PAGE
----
In my case, one of the things that defined me growing up was my desire to help others. Having started at Hamilton as a pre-med student and realizing after freshman biology that perhaps I did not have what it took to be a physician, I began exploring other ways that I might be able to help others. I enjoyed the sciences and having grown up in the shadow of Love Canal, my initial thought was to go to law school in order to practice environmental law. However, when, during my first environmental law class in law school, the practitioner teaching the course mentioned that he had spent his entire career on one case, I changed my mind, as another trait that largely defined me was my competitive nature. I could not envision myself spending my life playing a single game. I love to compete. When I finally gained some exposure to the criminal law during a post-law school appellate clerkship, I knew I had found something that would allow me to combine my desires to help others with my need to compete. Each day I get to serve my country, as I collaborate with some brilliant colleagues, often times competing against some extremely bright and clever defense attorneys and wise federal judges.
Love of People
What good is success if it only benefits you and you have no one with whom to share it? If you do not love the people who surround you each day, then you will fail them and you will never realize you potential. Without love for your people, you run the risk of alienating them from your mission and, in so doing, lessening the likelihood that you will ever achieve it. Love of your people ensures care and concern. This does not mean lowered expectations or “taking it easy on them.” To the contrary, it often means pushing them harder and helping them grow. While this love of people is required for the leader of an organization, such as the United States Attorney, I also find it to be a prerequisite for the lowest ranking member of the organization who aspires to something more.
Though the U.S. Attorney’s position I currently occupy is a political appointment, I began my career in this Office in 1992 as an AUSA. AUSA positions are, by law, non-partisan. Indeed, that is, in my estimation, one of the very best things about working as an AUSA—it is a total meritocracy. I was LMOTP (low-man-on-the-totem-pole) for a number of years in the Office. As an AUSA trying cases, my love for people translated into a heightened capacity for empathy, which, in turn, gave me an enhanced ability to communicate and connect with witnesses, jurors, and judges. As the least experienced AUSA in the Office, I constantly volunteered to help more experienced AUSAs in the Office, by using some of the research and writing skills I developed during my appellate clerkship (and at Hamilton) to assist others in the Office. Through my unfailing willingness to assist, I provided tangible evidence to my coworkers of the love I had both for them and for our shared mission. As my career in the Office unfolded, that love was returned to me, as I was assigned increasingly high-profile cases, promoted through the ranks, named Acting United States Attorney, and eventually nominated by the Attorney General of the United States to serve as U.S. Attorney. Indeed, both inside and outside of the courtroom, my love for people proved to be integral to whatever success I have enjoyed.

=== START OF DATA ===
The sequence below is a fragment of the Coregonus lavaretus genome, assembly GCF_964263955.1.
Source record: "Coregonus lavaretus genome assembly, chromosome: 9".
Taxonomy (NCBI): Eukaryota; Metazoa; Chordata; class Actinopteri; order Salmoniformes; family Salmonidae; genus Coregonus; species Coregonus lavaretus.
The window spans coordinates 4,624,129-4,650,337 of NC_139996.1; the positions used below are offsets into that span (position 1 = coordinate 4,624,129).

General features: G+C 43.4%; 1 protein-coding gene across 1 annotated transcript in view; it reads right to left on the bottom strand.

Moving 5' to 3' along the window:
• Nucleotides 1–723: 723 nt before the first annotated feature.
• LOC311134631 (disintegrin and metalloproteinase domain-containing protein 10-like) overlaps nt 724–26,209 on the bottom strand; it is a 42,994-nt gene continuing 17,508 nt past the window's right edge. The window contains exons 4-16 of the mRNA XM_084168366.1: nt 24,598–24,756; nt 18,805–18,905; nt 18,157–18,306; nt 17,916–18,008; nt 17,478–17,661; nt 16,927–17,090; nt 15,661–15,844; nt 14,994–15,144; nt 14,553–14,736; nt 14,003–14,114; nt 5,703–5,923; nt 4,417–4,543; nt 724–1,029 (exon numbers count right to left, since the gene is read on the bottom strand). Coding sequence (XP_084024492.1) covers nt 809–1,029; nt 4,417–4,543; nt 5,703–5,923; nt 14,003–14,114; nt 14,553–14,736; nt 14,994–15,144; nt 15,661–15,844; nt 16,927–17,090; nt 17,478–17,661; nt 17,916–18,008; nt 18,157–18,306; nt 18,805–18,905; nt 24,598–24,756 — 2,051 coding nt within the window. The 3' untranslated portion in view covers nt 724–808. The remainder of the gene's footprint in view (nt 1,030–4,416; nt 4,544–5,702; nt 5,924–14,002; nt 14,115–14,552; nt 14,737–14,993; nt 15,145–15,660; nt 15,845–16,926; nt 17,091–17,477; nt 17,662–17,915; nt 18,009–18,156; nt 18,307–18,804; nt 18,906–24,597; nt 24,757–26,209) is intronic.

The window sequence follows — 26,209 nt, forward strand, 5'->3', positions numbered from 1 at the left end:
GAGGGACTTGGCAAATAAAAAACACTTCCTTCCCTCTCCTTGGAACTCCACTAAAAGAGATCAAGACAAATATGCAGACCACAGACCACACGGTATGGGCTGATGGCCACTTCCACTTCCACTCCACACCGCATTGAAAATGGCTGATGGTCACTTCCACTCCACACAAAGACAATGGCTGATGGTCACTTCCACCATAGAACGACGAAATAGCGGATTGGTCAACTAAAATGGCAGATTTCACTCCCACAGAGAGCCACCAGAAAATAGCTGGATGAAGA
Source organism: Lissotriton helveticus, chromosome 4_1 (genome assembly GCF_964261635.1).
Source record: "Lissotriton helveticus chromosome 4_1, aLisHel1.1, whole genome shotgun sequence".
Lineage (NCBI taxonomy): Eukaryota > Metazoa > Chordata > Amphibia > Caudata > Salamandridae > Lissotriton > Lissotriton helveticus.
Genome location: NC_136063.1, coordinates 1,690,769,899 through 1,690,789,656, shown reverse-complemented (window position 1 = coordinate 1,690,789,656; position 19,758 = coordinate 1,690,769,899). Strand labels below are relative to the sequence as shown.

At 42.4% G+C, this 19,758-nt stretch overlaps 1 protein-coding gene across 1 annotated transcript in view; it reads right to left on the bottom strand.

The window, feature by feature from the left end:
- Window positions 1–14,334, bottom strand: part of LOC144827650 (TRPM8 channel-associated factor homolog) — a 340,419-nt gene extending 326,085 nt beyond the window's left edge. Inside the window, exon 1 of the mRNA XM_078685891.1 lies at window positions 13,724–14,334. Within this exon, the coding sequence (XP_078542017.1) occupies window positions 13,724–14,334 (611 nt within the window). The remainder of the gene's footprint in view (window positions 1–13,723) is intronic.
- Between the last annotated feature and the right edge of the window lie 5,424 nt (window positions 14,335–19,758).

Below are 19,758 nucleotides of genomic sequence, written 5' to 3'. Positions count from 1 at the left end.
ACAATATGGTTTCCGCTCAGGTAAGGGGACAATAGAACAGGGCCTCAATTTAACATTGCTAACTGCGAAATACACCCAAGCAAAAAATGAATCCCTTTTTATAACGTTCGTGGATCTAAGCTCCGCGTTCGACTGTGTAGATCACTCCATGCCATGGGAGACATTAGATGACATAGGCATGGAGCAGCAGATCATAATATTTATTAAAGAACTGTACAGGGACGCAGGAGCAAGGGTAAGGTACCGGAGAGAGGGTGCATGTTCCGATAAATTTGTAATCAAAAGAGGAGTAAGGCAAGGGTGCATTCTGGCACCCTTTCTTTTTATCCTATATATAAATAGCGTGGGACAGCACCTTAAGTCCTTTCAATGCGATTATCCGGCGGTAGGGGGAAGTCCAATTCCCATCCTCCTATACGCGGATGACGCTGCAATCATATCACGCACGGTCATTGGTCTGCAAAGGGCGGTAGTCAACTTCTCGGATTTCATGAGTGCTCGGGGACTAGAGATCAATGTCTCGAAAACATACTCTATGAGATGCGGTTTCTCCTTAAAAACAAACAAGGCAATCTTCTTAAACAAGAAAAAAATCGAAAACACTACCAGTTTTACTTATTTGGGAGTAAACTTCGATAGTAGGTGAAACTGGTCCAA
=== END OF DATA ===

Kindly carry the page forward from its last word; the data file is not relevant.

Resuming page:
Hamilton has a long history of connecting students with alumni and parents whose advice, expertise, and resources help talented young people achieve success for themselves and in their communities.
Love of Character
Finally, if you do not love your own character, then you will fail in the shadow of temptation; you will not succeed. People follow and mirror the actions of those they wish to emulate. Good character breeds the trust required for success both in the courtroom and in life. As a prosecutor, we take an oath to uphold, support, and defend the law and the Constitution of the United States. If we fail in our Oath, then we fail in our Office. Employees, jurors, and just about everyone else in your life will be reluctant to follow you if they view you as morally flawed. That said, the good news about character is that even if it is flawed, it is never too late to fix it!
So, in the end, while I believe that Hamilton was correct in characterizing justice as our “first duty,” I have come to view justice as something more than that. Justice is a virtue, and each day, I am humbled by the fact that I have been fortunate to have spent nearly my entire professional career working for the only government agency named for a virtue—the United States Department of Justice.
James Kennedy majored in sociology and was a member of men’s football and the fraternity Delta Kappa Epsilon. He earned his J.D. from Buffalo State College in 1988. He is currently the Acting United States Attorney at the United States Department of Justice.